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Ok girls,


feel like im drowning now ( may be due to glass of red wine after returing to work and telling deputy i wanted to change planning to child initiated) xD


Read all of Sues motivational (shes a godsend) :(


can get to grips with long term plans ( based on 6 areas of learning) :(

short term planning ( based on child and adult iniated ...am i right on this - please someone tell me if i am wrong) :o


but am completly stuck on medium planning...we used to base this around our theme of the term but am really unsure if we are going by what the children wnat to do each week how to go about it ...if we need to ( do the big 'O' want medium term oalanning or not!!!!


please help :D

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in my medium plans i say what skills i would like to focus any activities on and what stepping stones i will be planning for learning around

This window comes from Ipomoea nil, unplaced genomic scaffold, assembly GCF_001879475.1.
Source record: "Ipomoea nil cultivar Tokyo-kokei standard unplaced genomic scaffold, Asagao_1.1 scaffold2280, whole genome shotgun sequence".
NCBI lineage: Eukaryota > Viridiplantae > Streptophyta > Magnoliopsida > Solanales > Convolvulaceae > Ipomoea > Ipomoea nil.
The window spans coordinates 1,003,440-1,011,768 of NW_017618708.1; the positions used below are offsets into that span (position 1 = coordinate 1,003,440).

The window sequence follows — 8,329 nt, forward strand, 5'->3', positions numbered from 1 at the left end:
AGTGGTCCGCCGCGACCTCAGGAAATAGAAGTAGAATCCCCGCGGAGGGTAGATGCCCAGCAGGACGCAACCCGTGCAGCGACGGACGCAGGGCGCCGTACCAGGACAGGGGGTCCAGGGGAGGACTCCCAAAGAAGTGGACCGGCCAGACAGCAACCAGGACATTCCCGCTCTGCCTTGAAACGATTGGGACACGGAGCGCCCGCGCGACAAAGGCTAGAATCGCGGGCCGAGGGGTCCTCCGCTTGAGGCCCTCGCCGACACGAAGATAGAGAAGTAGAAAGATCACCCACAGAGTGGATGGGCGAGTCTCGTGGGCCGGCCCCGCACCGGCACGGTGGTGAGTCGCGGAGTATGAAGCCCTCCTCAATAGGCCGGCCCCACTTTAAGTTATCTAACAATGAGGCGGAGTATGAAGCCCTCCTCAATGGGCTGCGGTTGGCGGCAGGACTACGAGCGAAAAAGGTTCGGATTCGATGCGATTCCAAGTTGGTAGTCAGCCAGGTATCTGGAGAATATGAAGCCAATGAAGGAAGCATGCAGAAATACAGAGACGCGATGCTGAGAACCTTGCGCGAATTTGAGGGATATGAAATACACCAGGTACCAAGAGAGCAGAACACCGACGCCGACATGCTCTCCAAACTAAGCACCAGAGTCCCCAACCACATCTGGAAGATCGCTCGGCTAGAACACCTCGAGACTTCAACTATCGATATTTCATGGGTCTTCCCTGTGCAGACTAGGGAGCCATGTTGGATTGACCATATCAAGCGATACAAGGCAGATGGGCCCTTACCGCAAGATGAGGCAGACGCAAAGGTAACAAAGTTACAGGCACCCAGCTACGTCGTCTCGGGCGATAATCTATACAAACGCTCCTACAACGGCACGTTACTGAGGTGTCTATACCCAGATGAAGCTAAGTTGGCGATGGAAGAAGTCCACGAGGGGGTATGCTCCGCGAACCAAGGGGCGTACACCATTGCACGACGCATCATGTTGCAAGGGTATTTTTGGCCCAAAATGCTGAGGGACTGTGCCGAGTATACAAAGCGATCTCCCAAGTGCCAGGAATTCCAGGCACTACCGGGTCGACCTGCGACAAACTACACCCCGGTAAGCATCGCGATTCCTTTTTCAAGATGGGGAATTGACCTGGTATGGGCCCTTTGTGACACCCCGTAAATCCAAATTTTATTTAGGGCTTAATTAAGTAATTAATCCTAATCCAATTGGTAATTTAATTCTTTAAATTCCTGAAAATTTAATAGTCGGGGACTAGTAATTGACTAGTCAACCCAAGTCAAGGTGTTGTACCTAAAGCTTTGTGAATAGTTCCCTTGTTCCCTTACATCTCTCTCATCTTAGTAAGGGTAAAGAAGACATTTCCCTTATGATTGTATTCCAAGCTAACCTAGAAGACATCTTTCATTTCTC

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We have abandoned med term planning apart from literacy/numeracy.


If you look at the QCA guidance p3 Ive hilighted the bit re med term planning.......



What are long-, medium- and short-term plans and do I need to do all three?

However long a child spends in a setting and whether they attend full- or part-time, you will want to be

sure that they are making good progress towards, and in some cases beyond, the early learning goals in

all of the six areas of learning. Therefore it is important that each child has a broad, balanced and

purposeful curriculum, including those that attend part-time. The first step towards achieving this in

practice is to develop a long-term plan.

A long-term plan is a way of ensuring that all six areas of learning are given equal emphasis and that all

aspects of learning within the six areas are covered regularly and frequently. As some children may

attend one setting for several years, it will be important to ensure that their curriculum varies from year

to year so that the children are motivated, challenged, and that their experiences broadened.

A long-term plan is usually drawn up in preparation for up to a year ahead. It provides an overview of

the range of learning opportunities that will be offered. It sets out in broad terms what you intend the

children to learn and, as it is drawn up well in advance, it should be used as a guide and not stuck to